The Federal Court upheld the appeal by the FTA against a Federal Administrative Court judgement. The honey and flower small retailer was found liable to pay the FTA an additional tax amounting to CHF 731.35. In contrast to the Federal Administrative Court the Federal Court was not convinced by the taxpayer’s (sweet) argumentation.
Specifically the question revolved around the fact that in the vouchers, which he issued to his customers, the retailer reported the prices “including 8% VAT”. But with the FTA he reported correctly at the reduced rate of only 2.5% (or in this case at the net tax rate of 0.6%). On the principle that “tax invoiced = tax payable” the FTA made a subsequent charge of the difference between the reduced rate and the normal rate. The Federal Administrative Court concluded that the taxpayer had successfully proved that, despite quoting the higher tax rate, the Confederation had suffered no loss and therefore upheld his appeal.
However the Federal Court was unable to accept this argumentation. Based on Art. 27 Para. 4 VAT Law the tax is not payable “if the taxpayer proves that the Confederation has not suffered a loss of tax”. The Federal Court adopts a very narrow interpretation and relies solely on the wording of the law. One can therefore not rely only on the circumstances at the moment of invoicing. “It is also conceivable that the tax voucher is passed on abusively to a taxable person” in the words of the Federal Court. With such an interpretation it becomes impossible for the taxpayer to produce proof that the Confederation has suffered no loss of tax. But – contrary to the comments of the Federal Court – this does not comply with previous practice. As long as Art. 45a of the old VAT Ordinance applied, proof was not necessary, if no loss of tax was obvious, which is always the case, if the supplies in question have been rendered to private persons.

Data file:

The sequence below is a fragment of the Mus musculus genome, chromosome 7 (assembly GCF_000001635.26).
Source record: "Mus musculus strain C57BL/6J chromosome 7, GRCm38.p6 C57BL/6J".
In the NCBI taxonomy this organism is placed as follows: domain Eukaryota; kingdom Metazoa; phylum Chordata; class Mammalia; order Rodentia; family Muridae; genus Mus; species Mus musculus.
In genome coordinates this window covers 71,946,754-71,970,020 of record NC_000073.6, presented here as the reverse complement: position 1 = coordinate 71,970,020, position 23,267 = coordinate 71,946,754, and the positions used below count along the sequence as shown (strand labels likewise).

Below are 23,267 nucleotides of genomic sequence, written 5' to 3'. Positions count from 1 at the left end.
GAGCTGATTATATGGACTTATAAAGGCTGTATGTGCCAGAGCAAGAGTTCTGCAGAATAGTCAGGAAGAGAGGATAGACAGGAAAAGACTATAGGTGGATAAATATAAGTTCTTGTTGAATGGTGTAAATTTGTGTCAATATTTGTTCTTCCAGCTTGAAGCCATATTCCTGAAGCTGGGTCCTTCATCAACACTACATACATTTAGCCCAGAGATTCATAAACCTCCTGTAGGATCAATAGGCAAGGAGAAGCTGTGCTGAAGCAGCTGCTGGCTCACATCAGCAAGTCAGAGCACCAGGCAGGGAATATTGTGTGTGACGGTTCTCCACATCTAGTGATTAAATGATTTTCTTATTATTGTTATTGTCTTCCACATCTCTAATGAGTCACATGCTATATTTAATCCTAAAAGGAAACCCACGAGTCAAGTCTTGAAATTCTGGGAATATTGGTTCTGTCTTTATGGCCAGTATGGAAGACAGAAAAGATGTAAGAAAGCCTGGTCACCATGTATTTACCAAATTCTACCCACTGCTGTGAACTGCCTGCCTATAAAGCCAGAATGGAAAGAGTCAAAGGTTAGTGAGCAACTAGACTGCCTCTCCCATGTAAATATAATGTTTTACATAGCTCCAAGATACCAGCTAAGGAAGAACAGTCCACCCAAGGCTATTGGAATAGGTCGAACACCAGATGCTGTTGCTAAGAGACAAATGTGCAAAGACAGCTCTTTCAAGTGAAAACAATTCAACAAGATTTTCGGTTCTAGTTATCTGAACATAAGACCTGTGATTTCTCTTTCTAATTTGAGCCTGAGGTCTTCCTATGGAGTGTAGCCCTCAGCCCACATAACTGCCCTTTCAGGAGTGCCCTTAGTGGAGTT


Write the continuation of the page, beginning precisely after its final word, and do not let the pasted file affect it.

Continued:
It is clear from this judgement that in interpreting the law reliance must be placed primarily on its wording. It is to be hoped that, in a procedure with a positive outcome for the taxpayer, the Federal Court also remembers this.